Flu cases fell in California but here’s why that’s mixed news

Pandemic safety measures kept numbers low last year but now they are trending upward

By Soumya Karlamangla

The New York Times

As is the case with so many things, the pandemic flipped on its head something we once took for granted: the rampant spread of the flu.

Each year between October and May, generally considered flu season in America, millions of people catch influenza and tens of thousands die from it. The flu has consistently been one of the top 10 annual leading causes of death in the United States — until 2020.

Last year’s flu season caused about 1% of the hospitalizations and infections of an average season, according to some estimates. In California, 50 people died of the flu last winter, a huge drop from 706 deaths during the 2019-20 season.

We can think of this as a pandemic silver living: A combination of social distancing, masking and school closures that were in place to limit the spread of the coronavirus most likely also kept the flu at bay.

That’s good news, but it leaves a question mark around what’s going to happen this year. Coronavirus restrictions have been loosened, but we’re by no means back to a pre-pandemic normal.

So, you might be wondering, how bad is the flu season going to get?

The short (and frustrating) answer is that we have to wait and see. The flu season typically peaks around February, so we cannot know all that much based on what we have seen in these early months.

So far, flu case numbers nationwide and in California have been low but are trending upward.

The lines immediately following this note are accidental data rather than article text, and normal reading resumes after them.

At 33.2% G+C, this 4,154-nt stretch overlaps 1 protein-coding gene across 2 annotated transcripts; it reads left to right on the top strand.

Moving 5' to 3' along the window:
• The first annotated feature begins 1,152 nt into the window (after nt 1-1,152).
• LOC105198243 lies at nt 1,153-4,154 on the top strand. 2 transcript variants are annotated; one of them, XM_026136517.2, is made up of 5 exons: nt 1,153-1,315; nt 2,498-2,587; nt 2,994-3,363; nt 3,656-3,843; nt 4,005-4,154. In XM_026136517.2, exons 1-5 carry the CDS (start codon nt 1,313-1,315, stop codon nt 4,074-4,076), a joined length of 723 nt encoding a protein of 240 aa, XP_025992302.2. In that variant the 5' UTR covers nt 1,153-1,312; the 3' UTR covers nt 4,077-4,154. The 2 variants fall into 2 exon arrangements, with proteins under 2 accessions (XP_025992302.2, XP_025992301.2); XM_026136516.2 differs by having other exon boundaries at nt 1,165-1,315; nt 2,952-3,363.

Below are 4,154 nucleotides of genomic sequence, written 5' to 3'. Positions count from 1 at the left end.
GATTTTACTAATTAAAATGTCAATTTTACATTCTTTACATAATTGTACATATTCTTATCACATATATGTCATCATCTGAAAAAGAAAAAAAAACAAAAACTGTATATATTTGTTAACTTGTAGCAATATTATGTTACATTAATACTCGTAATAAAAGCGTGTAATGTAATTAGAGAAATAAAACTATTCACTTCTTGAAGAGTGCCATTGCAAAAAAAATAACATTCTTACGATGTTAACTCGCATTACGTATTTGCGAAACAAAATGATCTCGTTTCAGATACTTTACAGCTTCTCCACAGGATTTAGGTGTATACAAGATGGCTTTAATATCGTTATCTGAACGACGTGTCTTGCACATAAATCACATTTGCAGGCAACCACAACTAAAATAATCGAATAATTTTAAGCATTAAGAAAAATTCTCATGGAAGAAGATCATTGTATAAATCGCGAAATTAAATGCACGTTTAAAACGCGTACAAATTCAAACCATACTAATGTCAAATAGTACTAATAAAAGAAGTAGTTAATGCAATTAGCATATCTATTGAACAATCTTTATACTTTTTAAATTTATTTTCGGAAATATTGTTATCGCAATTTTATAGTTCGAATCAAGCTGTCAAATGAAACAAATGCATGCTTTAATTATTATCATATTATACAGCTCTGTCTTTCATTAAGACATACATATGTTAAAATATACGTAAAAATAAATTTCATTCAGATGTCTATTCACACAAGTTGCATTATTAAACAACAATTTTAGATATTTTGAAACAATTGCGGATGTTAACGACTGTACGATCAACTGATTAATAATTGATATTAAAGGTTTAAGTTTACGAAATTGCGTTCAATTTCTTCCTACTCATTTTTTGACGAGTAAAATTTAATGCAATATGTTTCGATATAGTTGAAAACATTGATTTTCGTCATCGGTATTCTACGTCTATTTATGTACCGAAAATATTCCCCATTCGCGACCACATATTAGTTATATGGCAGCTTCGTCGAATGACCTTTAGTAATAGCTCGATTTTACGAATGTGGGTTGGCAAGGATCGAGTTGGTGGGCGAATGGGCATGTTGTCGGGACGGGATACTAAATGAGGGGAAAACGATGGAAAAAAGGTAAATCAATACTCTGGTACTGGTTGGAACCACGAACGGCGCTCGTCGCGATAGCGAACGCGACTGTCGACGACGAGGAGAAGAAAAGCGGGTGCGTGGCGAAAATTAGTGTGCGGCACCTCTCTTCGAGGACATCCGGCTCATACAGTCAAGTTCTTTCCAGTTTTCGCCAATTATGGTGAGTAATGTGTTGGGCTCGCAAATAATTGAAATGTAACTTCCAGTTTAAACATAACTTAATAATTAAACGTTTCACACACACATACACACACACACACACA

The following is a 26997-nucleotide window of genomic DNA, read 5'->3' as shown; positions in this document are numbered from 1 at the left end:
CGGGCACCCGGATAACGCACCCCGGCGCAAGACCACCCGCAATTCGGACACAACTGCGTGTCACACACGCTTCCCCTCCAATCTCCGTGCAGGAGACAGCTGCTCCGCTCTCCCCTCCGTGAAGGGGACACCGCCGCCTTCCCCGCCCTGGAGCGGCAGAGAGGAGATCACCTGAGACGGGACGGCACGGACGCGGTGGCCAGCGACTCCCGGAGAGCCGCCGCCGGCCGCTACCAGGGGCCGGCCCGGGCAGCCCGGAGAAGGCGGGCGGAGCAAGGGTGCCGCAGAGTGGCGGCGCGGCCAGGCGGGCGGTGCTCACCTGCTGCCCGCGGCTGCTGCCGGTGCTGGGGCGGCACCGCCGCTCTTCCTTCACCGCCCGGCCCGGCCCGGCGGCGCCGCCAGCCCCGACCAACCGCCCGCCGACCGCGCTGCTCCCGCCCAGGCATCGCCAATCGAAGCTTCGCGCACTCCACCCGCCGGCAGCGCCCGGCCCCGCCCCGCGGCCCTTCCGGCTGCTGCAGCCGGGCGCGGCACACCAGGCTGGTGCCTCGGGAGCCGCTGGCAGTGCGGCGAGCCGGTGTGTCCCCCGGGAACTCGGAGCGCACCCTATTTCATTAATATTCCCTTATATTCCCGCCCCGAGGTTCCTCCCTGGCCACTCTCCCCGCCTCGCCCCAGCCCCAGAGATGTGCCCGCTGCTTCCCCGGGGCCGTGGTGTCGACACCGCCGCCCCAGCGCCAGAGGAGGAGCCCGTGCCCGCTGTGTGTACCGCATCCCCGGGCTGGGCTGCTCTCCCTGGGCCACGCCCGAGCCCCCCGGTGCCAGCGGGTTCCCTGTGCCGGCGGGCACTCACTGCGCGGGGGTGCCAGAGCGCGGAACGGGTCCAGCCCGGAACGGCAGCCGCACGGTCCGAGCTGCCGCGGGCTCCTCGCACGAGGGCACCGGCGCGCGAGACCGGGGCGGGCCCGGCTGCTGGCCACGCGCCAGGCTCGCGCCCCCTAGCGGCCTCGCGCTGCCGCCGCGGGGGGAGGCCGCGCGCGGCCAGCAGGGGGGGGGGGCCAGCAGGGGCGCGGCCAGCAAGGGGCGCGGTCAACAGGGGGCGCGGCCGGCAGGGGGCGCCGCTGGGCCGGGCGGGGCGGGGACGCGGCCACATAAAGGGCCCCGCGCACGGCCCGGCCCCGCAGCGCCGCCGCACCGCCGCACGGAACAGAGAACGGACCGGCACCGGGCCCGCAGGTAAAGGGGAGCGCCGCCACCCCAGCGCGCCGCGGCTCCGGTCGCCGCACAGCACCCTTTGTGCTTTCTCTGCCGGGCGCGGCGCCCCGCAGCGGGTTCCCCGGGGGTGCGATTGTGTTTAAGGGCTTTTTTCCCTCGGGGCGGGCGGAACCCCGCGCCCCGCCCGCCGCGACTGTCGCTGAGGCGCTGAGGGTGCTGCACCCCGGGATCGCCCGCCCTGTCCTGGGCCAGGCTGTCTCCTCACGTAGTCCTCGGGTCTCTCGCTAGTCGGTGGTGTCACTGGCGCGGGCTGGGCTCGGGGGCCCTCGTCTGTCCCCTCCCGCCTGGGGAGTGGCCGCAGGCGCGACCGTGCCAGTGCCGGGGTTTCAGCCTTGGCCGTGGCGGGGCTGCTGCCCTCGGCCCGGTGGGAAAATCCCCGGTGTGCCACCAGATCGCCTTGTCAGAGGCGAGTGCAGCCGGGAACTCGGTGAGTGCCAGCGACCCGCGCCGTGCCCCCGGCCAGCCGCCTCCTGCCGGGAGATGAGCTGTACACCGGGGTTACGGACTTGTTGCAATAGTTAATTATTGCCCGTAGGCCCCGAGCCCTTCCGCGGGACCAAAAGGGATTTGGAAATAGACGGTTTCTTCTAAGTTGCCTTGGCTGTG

Three Californians have died of the flu since October, including a middle-aged man in Los Angeles County. The other deaths were an elderly Californian and a person between the ages of 18-49, according to state data.

The universal indoor masking requirement that California instated this week to stem rising coronavirus numbers is likely to also limit the spread of the flu. Same goes for moving gatherings to outdoor settings, thorough hand-washing and most measures aimed at minimizing COVID-19 spread.

But the pandemic may also have less beneficial effects on flu transmission. Some experts worry that last year’s light influenza season reduced Americans’ immunity to the virus.

One mathematical model calculated that our increased susceptibility could lead to an extra 102,000 Americans hospitalized with influenza this winter — a 20% increase compared with an average flu season.

“Because of so little disease last year, population immunity is likely lower, putting us all at increased risk of disease this year, especially among the most vulnerable, including our children,” said Rochelle Walensky, director of the U.S. Centers for Disease Control and Prevention.

Health officials say the best protection is a flu vaccine, which they recommend for everyone 6 months and older. Though not as effective as the COVID-19 vaccines, they are still the best way to keep yourself safe from the flu.

“That’s the only thing that really makes a difference,” Peter Palese, a microbiologist and flu expert at the Icahn School of Medicine at Mount Sinai in New York City, said in a Q&A on how to prepare for flu season.

One argument in favor of getting a flu vaccine feels especially resonant nowadays: The vaccines reduce your likelihood of not just catching the flu, but of passing it on to someone else. You may be able to survive a bout with the virus, but a child or grandparent you transmit it to may not be so lucky.

This article originally appeared in The New York Times.

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